In games featuring tactical combat (particularly strategy games), players expects their units/characters to fulfill every order to the best of their capacity, e.g. by performing a heroic Last Stand when ordered. Some games, however, feature an improved AI that starts to ignore player's orders when faced with overwhelming odds and instead attempts to flee or to yield. Morale mechanics usually concern conditions under which the AI will decide to escape rather than continue or even start fighting, such as:
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- Overwhelming enemy presence, whether by sheer numbers or technological superiority
- Death or incapacitation of most of the allied group (squad) or just the commander
- Use of particularly fear-inspiring weaponry by the enemy
- Critical status of the unit's own health
- In Ninja Gaiden 3, using the fire dragon Ninpo will cause the weakest enemies around to drop their weapons, cower and beg for their lives. If you so chose, you can finish them off regardless.
- Most infantry units in the Dawn of War series have a morale score, certain weapons do little physical damage but massive morale damage.
- The Total War series implement Morale Mechanic for armies. One of the best ways to decimate a unit or entire army's morale is to kill its commander.
- Web Games Warfare 1917 and Warfare 1944. Both the player's and the opposing forces have a morale rating that can increase (by killing enemy troops or deploying an officer/tank) or decrease (when your own troops/tanks are killed). If either side's morale reaches zero it surrenders and the other side gets an immediate "morale victory".
- Morale in Mount & Blade affects how aggressively your army fights and reduces the chance of your troops deserting, and is decided by a number of factors, including your leadership skill, how many battles you've won, what types of food you give as rations, which companions you hire and whether or not you're at war with the faction a particular unit associates with.
- The Baldur's Gate series, based on D&D, had morale rolls for human and nonhuman mooks.
- Enemies in some Final Fantasy games opt to run away when faced with overwhelming odds.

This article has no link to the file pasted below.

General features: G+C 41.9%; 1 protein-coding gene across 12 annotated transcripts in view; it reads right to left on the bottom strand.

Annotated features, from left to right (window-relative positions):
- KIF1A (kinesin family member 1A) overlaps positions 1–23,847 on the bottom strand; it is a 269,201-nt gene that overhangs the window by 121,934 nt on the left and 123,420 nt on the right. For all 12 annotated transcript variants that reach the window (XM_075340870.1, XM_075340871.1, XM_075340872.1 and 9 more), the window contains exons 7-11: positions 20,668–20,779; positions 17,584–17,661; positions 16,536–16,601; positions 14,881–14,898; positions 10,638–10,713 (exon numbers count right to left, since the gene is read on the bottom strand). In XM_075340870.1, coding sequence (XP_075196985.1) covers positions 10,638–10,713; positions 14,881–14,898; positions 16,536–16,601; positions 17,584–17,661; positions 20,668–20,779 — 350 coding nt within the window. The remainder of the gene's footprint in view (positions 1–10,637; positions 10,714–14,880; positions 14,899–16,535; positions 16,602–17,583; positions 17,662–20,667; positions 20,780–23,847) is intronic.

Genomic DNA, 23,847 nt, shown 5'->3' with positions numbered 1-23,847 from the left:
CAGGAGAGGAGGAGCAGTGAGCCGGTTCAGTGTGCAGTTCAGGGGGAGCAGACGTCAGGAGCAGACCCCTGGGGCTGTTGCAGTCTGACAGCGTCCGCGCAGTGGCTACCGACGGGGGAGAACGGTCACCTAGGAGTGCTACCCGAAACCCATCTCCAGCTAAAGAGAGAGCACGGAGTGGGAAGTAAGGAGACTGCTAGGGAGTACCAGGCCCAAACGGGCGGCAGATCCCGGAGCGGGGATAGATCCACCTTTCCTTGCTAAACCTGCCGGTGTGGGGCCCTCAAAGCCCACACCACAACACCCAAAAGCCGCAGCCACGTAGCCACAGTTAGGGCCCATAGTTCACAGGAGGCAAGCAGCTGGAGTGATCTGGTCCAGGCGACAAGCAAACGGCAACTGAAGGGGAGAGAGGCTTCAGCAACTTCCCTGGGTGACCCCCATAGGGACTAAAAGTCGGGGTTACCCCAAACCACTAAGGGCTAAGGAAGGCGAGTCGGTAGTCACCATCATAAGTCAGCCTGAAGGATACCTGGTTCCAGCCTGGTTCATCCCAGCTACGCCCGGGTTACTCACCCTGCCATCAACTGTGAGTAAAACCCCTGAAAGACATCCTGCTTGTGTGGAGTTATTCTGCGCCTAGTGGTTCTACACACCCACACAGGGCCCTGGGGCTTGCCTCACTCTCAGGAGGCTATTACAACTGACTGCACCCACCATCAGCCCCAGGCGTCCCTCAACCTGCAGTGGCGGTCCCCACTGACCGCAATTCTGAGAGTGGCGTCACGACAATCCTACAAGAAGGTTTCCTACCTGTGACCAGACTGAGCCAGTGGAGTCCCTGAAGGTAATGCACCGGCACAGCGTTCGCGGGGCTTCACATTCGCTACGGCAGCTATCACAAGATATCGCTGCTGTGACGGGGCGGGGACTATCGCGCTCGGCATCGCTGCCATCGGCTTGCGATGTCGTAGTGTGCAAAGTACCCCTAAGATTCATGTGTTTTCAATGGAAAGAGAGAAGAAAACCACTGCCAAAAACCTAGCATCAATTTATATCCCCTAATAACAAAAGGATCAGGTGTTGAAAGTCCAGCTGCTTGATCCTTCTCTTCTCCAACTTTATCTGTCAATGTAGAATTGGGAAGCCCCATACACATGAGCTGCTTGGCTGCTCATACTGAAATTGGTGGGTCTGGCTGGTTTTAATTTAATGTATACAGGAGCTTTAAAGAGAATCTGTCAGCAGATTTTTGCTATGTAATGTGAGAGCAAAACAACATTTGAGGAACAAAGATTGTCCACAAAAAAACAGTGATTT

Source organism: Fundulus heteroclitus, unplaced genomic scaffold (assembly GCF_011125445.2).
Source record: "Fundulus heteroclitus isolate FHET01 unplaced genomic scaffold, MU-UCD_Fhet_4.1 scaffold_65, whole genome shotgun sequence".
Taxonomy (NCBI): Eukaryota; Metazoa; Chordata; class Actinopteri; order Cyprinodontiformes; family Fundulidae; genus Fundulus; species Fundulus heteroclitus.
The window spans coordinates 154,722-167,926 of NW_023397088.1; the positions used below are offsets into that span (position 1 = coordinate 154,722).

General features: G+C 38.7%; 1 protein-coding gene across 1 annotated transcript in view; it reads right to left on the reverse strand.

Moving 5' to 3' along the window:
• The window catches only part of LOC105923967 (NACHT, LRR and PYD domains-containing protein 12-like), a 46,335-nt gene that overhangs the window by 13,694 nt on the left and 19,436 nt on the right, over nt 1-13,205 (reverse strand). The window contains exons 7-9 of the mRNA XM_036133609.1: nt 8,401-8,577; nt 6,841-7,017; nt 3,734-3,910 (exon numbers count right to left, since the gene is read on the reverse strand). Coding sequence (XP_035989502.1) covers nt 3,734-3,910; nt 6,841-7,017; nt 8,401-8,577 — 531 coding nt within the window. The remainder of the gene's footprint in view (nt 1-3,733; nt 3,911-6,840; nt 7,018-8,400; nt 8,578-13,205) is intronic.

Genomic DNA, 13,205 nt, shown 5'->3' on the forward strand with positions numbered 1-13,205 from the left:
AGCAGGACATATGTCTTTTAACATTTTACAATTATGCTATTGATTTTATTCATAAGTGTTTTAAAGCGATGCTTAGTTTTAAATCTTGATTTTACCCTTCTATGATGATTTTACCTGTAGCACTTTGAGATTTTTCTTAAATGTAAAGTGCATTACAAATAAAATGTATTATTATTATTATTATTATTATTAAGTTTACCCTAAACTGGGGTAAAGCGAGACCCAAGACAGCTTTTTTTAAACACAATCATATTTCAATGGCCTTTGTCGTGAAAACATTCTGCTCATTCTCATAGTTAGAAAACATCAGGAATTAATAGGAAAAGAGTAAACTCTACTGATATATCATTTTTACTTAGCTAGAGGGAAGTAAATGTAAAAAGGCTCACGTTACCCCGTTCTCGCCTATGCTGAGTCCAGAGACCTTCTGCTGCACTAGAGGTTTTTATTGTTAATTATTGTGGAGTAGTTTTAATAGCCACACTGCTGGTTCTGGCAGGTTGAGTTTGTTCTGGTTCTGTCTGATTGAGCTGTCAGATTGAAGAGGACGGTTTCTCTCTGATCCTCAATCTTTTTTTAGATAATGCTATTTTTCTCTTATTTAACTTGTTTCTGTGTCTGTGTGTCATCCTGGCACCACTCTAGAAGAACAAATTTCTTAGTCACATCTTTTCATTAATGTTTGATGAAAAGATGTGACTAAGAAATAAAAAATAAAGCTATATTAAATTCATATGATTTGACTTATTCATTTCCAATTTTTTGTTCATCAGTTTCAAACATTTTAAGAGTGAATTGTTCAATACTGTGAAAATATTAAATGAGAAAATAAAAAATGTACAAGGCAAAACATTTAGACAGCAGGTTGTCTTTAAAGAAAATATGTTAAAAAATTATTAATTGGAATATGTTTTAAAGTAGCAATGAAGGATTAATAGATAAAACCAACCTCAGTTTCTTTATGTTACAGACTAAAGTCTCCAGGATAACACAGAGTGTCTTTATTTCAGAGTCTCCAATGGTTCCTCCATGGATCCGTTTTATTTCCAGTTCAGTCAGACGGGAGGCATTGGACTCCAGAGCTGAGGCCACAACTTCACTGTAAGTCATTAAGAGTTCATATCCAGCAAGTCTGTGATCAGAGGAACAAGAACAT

- Kingdom Hearts II has three missions like this in the Land of Dragons, where Sora, Donald, and Goofy have to help Mu Lan defend the camp from the Heartless. The second has them scout the area outside the camp for enemy reinforcements, and the final one has them clear a path up the mountain pass to reach the village near the summit. All three missions are timed. If either time runs out before all Heartless are eliminated, or if the morale meter runs empty, the mission ends in failure and the player has to repeat it.
- In The Elder Scrolls V: Skyrim, when a humanoid enemy (usually bandits or civilians) reach a certain health threshold, they drop to the ground while crying out for mercy or declaring their surrender. Sometimes subverted when they run away, only to heal and attack again.
- NPC ships other than capital ships and military transports in the X-Universe games have a static and randomly determined "morale" stat that factors into the calculation on whether or not they will bail out of their ships when fired upon.
- Morale is a stat in Metal Gear Solid: Peace Walker which can be boosted by being in the unit with morale-boosting characters and dropped if, for instance, forced to fight while injured. If a character's morale hits rock bottom they may leave the unit.
- Dungeons & Dragons had a Morale score for each monster or NPC enemy, as well as Resist Fear saving throws. Failing the latter caused the monster to panic and run away. There were, however, fearless monsters, such as the basic undead that lack self-preservation instinct. It also had spells like Fear, which caused the same effects as regular panic attacks and could be resisted in the same way (albeit at a penalty).
- Avalon Hill's Squad Leader had extensive rules for handling unit morale: how and when troops broke and rallied.
- Heroes of Might and Magic games include a morale modifier. High morale gives a unit a chance to attack a second time, against the normal rules of Turn Based Combat, while low morale makes them flinch and miss a turn. Morale bonuses are activated randomly, based on how high morale is: Geo Effects, artefacts, single-race armies, spells, angels and taverns all raise morale, while skeletons, dark dragons and ransacking empty tombs all lower it.
- In Civilization and Master of Magic, morale translates into loyalty of the populace and thus improves productivity of cities.
- The Civil War Generals games also have a morale mechanic for individual regiments / brigades.
- The Steel Panthers game has a Suppression mechanic, which indicates how rattled a unit is after coming under fire. Units under high suppression can be pinned down and refuse to move, or even forced to retreat, until they can be rallied.
- In XCOM: Enemy Unknown, your soldiers can end up in the Panicking state, where they will fire at each other and charge to useless locations.
- Grand Theft Auto IV featured lots of enemies that surrender when reduced to a single segment of health, somewhere between 5% and 10% of their total health.
- Brutally kill a few guards in the Assassin's Creed series and some or all of the rest may flee.
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